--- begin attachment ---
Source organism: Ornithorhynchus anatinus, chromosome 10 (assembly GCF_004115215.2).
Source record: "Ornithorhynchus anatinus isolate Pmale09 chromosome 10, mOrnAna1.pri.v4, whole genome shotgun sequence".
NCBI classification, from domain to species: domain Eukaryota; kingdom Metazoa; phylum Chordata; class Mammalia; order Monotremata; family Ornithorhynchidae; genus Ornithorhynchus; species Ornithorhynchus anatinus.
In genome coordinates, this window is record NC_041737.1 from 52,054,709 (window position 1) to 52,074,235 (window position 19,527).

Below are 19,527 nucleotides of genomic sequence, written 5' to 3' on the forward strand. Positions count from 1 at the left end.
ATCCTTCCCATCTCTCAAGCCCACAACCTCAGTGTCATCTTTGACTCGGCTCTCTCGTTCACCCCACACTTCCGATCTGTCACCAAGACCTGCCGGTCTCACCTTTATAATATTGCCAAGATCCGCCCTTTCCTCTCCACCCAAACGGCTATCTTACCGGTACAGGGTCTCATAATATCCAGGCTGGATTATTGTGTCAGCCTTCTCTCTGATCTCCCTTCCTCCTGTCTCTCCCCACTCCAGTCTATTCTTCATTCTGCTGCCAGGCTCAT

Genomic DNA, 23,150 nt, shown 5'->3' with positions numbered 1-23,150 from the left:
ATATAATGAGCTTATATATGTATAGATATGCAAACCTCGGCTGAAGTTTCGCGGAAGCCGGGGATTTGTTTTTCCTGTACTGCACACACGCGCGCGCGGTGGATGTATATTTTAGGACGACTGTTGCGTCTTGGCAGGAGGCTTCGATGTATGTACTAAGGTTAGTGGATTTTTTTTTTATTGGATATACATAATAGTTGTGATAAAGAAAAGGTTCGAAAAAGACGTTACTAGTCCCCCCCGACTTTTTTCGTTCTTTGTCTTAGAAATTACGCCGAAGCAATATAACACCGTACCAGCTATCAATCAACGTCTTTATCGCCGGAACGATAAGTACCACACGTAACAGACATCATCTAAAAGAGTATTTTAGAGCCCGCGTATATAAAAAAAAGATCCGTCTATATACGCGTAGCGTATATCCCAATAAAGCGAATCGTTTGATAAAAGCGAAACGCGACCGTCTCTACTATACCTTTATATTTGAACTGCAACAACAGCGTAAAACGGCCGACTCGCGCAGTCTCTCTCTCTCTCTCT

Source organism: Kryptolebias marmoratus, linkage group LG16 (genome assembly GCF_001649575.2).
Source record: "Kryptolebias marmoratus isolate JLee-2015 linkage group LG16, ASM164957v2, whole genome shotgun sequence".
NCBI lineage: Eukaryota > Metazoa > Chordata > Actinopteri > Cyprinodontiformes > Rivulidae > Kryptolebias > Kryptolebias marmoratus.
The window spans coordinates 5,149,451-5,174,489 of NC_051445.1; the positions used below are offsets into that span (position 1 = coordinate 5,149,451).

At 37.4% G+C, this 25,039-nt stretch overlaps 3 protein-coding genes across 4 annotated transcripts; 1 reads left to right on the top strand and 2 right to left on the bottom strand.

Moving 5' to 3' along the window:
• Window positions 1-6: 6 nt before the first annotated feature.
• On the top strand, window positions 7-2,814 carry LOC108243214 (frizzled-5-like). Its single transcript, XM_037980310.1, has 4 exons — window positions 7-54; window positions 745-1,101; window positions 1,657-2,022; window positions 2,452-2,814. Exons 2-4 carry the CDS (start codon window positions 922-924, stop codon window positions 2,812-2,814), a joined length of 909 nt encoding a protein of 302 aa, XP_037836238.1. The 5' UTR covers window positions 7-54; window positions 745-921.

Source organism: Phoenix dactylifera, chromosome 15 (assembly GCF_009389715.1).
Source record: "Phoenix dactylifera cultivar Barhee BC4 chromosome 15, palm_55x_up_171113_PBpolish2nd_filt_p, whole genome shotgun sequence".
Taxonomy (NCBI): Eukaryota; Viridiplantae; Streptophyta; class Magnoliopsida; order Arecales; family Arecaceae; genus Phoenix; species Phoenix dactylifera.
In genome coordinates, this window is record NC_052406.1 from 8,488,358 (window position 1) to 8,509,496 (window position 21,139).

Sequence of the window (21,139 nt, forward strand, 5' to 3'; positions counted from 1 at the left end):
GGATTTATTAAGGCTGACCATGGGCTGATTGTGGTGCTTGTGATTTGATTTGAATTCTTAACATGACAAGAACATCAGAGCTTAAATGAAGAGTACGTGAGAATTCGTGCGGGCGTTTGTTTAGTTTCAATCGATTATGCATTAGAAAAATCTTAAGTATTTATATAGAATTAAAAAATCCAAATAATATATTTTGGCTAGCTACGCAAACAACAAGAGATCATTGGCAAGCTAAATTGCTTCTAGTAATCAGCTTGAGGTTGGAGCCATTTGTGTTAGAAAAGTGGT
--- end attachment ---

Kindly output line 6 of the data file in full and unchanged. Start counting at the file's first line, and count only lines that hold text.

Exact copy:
ATCCTTCCCATCTCTCAAGCCCACAACCTCAGTGTCATCTTTGACTCGGCTCTCTCGTTCACCCCACACTTCCGATCTGTCACCAAGACCTGCCGGTCTCACCTTTATAATATTGCCAAGATCCGCCCTTTCCTCTCCACCCAAACGGCTATCTTACCGGTACAGGGTCTCATAATATCCAGGCTGGATTATTGTGTCAGCCTTCTCTCTGATCTCCCTTCCTCCTGTCTCTCCCCACTCCAGTCTATTCTTCATTCTGCTGCCAGGCTCAT